Excessive alcohol (white wine) intake increases risk of melanoma cancer

Emobileclinic Researchers Corner

 

 

The Journal of Cancer Epidemiology, Biomarkers and Prevention has published the findings of researchers who discovered that white wine could independently linked to increased risk of melanoma. As the festive season is approaching, it is advisable to reduce the level of alcohol consumption as it may makes one susceptible to developing melanoma cancer.

Melanoma is a form of skin cancer that begins in melanocytes, which are cells in the top layer of skin. Exposure to ultraviolet (UV) radiation from the sun or tanning beds and lamps is a primary risk factor for melanoma. Other risk factors include a family history of the disease, having fair skin, freckles, light hair, lots of moles, and having a weakened immune system. Cho and team found that alcohol particularly white wine should be added to the list of causes of melanoma cancer.

Alcohol is a known risk factor for a number of cancers, including head and neck cancer, liver cancer, breast cancer, and esophageal cancer. The team analyzed data of three large studies including a total of 210,252 adults to examine if there might be a link between alcohol intake and risk of melanoma. The participants were requested to complete food frequency questionnaires, detailing the alcohol intake, including what alcoholic beverages they consumed and how much.
One standard drink was defined as 12.8 grams of alcohol, and study participants were followed-up for a mean of 18.3 years. Assessing overall alcohol intake, the team discovered that each alcoholic beverage taken daily was associated with a 14 percent greater risk of melanoma. However, when the researchers classified the results by alcohol type, they found that it was only white wine that could be independently associated with melanoma; each daily glass of white wine was linked to a 13 percent greater risk of melanoma. According to the team, beer, red wine and liquor had no significant impact on melanoma risk.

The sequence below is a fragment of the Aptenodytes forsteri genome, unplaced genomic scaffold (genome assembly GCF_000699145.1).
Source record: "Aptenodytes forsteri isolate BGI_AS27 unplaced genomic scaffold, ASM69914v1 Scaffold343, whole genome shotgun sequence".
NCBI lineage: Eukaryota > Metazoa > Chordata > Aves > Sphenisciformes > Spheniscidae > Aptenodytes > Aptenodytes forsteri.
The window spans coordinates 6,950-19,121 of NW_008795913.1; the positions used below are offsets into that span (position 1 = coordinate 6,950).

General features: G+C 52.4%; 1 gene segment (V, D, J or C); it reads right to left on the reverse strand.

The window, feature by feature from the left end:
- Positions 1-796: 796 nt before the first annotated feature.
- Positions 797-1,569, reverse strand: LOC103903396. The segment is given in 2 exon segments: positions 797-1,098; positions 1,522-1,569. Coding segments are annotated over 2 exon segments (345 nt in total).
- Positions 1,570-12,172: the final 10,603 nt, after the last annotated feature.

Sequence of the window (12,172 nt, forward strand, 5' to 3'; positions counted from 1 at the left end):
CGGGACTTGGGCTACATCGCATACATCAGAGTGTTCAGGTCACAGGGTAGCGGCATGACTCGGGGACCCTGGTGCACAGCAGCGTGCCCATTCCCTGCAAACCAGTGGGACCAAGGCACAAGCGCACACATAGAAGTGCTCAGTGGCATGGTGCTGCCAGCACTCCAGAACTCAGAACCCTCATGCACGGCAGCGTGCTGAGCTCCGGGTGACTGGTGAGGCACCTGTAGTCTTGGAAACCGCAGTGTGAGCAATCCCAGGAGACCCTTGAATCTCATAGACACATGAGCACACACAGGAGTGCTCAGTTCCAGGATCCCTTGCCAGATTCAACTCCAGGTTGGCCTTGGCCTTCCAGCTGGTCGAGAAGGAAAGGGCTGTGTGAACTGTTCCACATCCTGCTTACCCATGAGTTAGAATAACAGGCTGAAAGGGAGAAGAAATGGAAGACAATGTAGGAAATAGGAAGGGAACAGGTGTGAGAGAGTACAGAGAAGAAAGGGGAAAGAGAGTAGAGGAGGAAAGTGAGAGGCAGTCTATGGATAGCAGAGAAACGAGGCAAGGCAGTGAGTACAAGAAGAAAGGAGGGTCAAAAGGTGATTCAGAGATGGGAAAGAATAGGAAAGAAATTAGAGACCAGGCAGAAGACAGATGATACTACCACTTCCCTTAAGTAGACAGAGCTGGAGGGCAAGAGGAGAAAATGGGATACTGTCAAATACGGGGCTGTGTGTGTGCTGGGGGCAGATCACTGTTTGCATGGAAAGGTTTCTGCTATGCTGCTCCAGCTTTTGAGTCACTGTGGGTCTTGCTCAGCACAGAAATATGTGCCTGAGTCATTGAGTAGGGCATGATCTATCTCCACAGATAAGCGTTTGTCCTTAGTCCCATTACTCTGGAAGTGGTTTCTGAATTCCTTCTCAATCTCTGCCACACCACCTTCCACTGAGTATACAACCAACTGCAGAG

Furthermore, the team found that melanomas cancers on parts of the body that were less likely to be exposed to UV rays were more likely to be linked to alcohol intake.
According to the results, adults who consumed at least 20 grams of alcohol daily were at 73 percent greater risk of melanomas of the trunk, but they were only 2 percent more likely to develop melanomas of the head, neck, or extremities. Further study is needed to know the underlying mechanisms.
Cho says the team was perplexed that only white wine could be independently associated with higher melanoma risk, and further research is required to uncover precisely why this might be. However, she recalled that previous studies have shown some wines have increasing pre-existing levels of a chemical called acetaldehyde, which is known to damage DNA. With regards to red wine, she says the beverage contains a number of antioxidants that might counteract the harmful effects of acetaldehyde.

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In all, the researchers note their findings show melanoma should be included in the list of cancers related to alcohol consumption. The team says “the clinical and biological significance of these findings remains to be determined, but for motivated individuals with other strong risk factors for melanoma, counseling regarding alcohol use may be an appropriate risk-reduction strategy to reduce risks of melanoma as well as other cancers.”

 

 

 

 

Source
Cho Eunyoung et.al (2016): Alcohol intake associated with increased risk of melanoma: White wine was the most clearly associated. www.sciencedaily.com/releases/2016/12/161201115257.htm



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